Interview: Patti Digh
Two weeks ago I was lucky enough to be part of Patti Digh ‘s blog tour for her book , Life Is a Verb . Now she’s been nice enough to answer a few questions for me. I know you’re jealous. You should be. But we can enjoy her answers together. There is truly nothing cooler than someone who really makes you think, is there?
Although your work teaches us to be mindful of every moment, you explain how your stepfather’s illness was a massive turning point for you. What was another moment that has made your life – your career, your goals, the way you think about things – what it is?
My fatherâ€™s death in 1980 at age 53â€”when I was a teenagerâ€”was another such turning point. As I say in the book , his death is the â€œfulcrum around which my life moves. Or perhaps thatâ€™s not exactly it. Perhaps it is a rivet on which things hinge. No, a grommet through which everything else is laced? Yes, since that would imply a hole, I think thatâ€™s it. Like Fermatâ€™s last theorem, it will take me 357 years to work it through. I suppose we all have something like that to puzzle out, fill up, patch, lace shut.â€
Other such moments include my oldest daughter, Emma, climbing into bed with me when she was three and I had just gotten back from a 2-week international trip for work. â€œMommy,â€ she said, â€œI had a lot of dreams when you were goneâ€¦. I dreamed I was a little tiny fish in a big, big ocean, and I couldnâ€™t find my mommy.â€ I quit that high-powered job just months later, realizing that I wanted to be there to meet the school bus at 3 p.m., and knowing that I wanted a life I could schedule around band concerts.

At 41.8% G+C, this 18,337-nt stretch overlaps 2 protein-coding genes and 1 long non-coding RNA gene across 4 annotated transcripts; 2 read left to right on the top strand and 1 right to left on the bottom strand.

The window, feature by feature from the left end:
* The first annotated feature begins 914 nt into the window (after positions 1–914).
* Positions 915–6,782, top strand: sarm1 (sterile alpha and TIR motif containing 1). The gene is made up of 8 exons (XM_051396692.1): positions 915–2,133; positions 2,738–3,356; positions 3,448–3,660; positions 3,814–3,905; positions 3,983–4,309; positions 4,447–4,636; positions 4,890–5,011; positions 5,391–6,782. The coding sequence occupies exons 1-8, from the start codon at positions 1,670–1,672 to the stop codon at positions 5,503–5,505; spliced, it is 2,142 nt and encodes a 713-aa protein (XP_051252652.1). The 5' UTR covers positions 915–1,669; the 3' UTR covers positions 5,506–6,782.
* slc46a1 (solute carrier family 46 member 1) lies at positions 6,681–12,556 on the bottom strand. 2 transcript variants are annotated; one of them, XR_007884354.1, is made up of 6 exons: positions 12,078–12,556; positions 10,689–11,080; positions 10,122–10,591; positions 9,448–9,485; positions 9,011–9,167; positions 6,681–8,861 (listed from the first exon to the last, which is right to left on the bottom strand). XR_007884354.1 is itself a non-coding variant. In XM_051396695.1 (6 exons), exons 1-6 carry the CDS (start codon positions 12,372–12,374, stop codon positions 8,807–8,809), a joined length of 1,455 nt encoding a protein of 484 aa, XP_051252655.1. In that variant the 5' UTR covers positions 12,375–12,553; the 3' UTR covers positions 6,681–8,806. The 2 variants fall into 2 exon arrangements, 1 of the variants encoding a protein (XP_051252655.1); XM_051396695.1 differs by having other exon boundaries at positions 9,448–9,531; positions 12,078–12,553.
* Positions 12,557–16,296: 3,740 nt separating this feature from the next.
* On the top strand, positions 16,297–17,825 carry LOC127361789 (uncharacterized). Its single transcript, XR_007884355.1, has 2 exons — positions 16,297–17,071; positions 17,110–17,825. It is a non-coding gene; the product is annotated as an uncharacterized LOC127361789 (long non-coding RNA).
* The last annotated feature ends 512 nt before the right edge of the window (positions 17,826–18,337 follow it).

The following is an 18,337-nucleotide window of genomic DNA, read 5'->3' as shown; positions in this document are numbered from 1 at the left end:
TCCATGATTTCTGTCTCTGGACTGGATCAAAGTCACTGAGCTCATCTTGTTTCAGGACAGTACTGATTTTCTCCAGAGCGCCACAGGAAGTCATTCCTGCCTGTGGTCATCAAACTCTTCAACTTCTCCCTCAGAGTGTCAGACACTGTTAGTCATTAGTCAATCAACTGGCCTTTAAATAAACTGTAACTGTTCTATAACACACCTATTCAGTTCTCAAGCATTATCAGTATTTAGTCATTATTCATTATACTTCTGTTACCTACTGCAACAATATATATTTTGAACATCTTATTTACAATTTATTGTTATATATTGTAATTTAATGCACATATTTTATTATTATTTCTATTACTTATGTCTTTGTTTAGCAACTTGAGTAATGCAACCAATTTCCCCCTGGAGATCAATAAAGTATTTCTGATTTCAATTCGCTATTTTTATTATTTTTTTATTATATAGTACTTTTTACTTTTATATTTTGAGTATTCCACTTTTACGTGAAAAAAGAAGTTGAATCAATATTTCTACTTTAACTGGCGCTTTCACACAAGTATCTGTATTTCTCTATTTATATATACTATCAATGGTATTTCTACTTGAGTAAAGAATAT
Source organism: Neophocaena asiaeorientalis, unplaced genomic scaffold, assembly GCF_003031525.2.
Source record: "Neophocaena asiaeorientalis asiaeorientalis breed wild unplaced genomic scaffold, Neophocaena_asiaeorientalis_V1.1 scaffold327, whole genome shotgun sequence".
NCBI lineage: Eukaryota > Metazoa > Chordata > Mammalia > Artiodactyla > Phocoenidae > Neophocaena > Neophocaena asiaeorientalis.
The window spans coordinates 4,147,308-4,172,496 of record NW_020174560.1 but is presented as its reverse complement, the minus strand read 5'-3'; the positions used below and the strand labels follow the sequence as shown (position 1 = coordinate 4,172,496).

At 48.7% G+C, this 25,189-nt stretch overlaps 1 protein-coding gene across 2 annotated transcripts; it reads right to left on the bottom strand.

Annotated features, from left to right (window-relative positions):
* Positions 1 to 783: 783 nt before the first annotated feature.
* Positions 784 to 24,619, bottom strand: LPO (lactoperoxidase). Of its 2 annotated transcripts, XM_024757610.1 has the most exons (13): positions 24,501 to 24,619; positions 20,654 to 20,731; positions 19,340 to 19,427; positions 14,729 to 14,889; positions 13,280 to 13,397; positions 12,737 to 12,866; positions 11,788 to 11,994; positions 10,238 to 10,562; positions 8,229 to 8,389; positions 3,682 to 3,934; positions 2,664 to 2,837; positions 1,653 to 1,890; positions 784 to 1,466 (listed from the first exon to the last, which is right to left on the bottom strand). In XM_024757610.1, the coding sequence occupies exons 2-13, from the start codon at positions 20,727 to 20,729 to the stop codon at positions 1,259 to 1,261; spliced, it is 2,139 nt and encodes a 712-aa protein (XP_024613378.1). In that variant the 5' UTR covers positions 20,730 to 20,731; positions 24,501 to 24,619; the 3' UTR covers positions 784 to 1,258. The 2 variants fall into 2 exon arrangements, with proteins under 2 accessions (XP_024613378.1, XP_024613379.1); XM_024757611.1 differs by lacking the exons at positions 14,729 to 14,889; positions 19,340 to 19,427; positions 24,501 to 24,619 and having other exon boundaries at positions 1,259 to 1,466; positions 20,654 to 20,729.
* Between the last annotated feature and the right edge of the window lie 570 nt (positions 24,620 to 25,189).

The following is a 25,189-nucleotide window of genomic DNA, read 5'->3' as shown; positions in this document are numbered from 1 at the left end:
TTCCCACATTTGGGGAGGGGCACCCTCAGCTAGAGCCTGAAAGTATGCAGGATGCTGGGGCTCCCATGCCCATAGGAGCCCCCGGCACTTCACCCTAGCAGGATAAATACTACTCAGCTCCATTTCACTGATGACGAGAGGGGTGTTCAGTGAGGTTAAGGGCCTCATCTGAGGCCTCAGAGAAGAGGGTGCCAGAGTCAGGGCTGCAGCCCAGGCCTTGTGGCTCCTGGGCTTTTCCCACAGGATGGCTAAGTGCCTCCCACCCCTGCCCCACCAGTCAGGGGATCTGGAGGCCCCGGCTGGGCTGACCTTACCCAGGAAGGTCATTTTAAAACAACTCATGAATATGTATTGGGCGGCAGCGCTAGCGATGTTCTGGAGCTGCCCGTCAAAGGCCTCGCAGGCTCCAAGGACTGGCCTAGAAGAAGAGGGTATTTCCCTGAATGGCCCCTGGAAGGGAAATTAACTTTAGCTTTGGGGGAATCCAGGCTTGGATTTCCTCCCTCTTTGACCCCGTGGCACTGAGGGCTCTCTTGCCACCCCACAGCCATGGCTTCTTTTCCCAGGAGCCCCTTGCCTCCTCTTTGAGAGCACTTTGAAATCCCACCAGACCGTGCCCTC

In "Let Go of the Monkey Bars ," you talk about doing what you’re afraid of – a goal that has become probably one of the central tenets of my life. But I guess we ought also to have a healthy fear of some things. Are there any fears that you don’t mind having?
I think fear is actually something to be walked into, not run from. Running from it keeps us out of relationship to ourselves and to others. Running from it reduces us and it reduces others. So in that sense, I think all fears are good ones if we can walk to the edge of them without judgment. If we can know that any response we have is valid and without judgment. Without judging ourselves (Iâ€™m stupid, I shouldnâ€™t have done that ) and without judging others (you abandoned me, you are emotionally irresponsible ). Fears tell me somethingâ€”about myself, just as much (or more) than they tell me about what is outside me. We look to others to save us from our fears, but we are the only ones we can. Maybe those scary edges we come to in fear are not boundaries, but horizons. How would re-framing them that way change them, and us?
You’ve been doing interviews for weeks and weeks now. What’ve you wanted to say that nobody’s given you the perfect set-up question for?
Please, dear god, would someone ask Johnny Depp and Billy Collins to call me?
What do you think the meaning of life is?
I think, in the end, we are simply left with full hearts of love. Pure, awkward, fantastic, maddening, difficult, amazing love. We are left with the rituals of love and with love itself.